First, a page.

The Borough of Montrose argues that when Plaintiff sued the Montrose Police Department, it was suing a non-entity which had no legal existence. Moreover, because the Montrose Police Department had no legal existence on April 29, 2005, when the complaint was filed in this action, the Borough of Montrose contends that it cannot now be concluded that Plaintiff is simply changing the name of a party. The Borough of Montrose maintains that it did not receive valid notice of Plaintiff's claims to justify the filing of an amended complaint after the expiration of the statute of limitations.

In response, Plaintiff argues that the naming of the Montrose Police Department, rather than the Borough of Montrose, was a mistake of law, but asserts that the Borough is not prejudiced. Plaintiff advances two methods of imputing notice to the Borough that she argues are implicated here: (1) the shared attorney method and (2) the identity of interest method. We will discuss these methods in turn.

We initially note that the "shared attorney" method of imputing Federal Rule 15(c)(3) notice is based upon the notion that, when an originally named party and the party who is sought to be added are represented by the same attorney, the attorney is likely to have communicated to the latter party that he may very well be joined in the action. Singletary, 266 F.3d at 196. As the Third Circuit Court of Appeals instructed, this method has been accepted by other Courts of Appeals and by district courts within this Circuit. See Gleason v. McBride, 869 F.2d 688, 693 (2d Cir. 1989); Barkins v. Int'l Inns, Inc., 825 F.2d 905, 907 (5th Cir. 1987); Berndt v. State of Tennessee, 796 F.2d 879, 884 (6th Cir. 1986); Heinly v. Queen, 146 F.R.D. 102, 107 (E.D. Pa. 1993); Kinnally v. Bell of Pennsylvania, 748 F. Supp. 1136, 1141 (E.D. Pa. 1990). The relevant inquiry under this method is whether notice of the institution of this action can be imputed to the Borough of Montrose within the relevant 120 day period, by virtue of representation the Borough of Montrose shared with a Defendant originally named in the lawsuit, the Montrose Police Department.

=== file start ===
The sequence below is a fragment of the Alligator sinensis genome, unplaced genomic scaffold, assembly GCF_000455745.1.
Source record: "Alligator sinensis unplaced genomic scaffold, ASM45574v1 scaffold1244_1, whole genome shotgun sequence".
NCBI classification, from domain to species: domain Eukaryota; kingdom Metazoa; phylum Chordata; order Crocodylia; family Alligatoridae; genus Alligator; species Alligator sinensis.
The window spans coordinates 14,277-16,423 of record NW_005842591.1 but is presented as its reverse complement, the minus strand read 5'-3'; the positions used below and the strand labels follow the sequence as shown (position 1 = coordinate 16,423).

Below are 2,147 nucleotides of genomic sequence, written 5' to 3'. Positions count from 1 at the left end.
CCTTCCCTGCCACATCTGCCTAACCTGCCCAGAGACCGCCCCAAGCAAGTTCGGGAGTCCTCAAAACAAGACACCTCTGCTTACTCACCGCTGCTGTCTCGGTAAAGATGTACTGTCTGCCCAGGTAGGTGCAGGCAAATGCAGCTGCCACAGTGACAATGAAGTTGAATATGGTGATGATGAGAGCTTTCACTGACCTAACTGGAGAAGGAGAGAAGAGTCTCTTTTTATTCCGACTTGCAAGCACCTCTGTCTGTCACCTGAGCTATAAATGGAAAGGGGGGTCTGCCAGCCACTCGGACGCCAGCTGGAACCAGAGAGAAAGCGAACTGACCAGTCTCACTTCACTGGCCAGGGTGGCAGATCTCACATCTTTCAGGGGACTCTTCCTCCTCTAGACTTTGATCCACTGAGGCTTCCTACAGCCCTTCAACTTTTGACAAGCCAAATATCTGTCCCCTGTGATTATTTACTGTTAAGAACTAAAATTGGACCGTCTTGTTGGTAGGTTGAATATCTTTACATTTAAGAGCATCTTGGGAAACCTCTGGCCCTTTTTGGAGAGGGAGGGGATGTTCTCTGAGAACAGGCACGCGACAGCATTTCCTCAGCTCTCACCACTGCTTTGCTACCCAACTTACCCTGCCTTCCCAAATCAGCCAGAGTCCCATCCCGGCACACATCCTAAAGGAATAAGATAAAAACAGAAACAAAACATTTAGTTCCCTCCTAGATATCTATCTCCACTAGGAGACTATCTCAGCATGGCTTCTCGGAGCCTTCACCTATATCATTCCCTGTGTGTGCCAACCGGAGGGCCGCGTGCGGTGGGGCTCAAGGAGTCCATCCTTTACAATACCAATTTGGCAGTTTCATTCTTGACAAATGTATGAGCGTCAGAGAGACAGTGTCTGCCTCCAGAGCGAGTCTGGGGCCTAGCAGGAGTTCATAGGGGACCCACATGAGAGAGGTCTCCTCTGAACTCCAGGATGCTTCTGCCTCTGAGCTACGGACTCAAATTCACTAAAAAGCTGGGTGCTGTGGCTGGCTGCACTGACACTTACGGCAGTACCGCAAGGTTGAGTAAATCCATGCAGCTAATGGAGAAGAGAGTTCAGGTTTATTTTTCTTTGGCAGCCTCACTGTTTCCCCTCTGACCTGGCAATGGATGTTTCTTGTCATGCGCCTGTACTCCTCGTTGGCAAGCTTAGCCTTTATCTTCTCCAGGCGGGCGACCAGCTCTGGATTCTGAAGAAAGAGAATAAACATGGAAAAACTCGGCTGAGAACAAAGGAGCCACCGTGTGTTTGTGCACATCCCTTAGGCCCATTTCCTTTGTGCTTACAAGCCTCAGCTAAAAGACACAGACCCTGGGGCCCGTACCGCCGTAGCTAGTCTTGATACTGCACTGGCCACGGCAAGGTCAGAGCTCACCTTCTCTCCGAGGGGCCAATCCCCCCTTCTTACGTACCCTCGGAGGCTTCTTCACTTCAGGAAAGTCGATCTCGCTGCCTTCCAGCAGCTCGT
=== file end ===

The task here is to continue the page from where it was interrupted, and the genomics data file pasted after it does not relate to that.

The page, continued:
On May 12, 2005, Joseph A. Murphy, Esquire entered his appearance on behalf of all originally named Defendants, including the Montrose Police Department. After the amended complaint was filed, on October 12, 2005, the same attorney entered his appearance for the Borough of Montrose. In addition, and as noted, Mr. Murphy also represents all of the individual Defendants in this action, who are employees of the Borough of Montrose. As submitted by Plaintiff and as not specifically contested by the Borough of Montrose in its submissions, the original waiver of service in this case demonstrates that service was made within the 120 day period under Federal Rule 4(m). Mr. Murphy entered his appearance on behalf of the Defendants well before the relevant 120 day period had run and, within the period provided by Federal Rule 4(m), the Borough of Montrose received such notice of the institution of the action that it will not be prejudiced in maintaining a defense on the merits. We accordingly find that as the originally named party, the Montrose Police Department, and the party who was recently added as a named Defendant, the Borough of Montrose, are represented by the same attorney, who also represents the individual Defendant employees of the Borough, we may impute notice to the Borough of Montrose.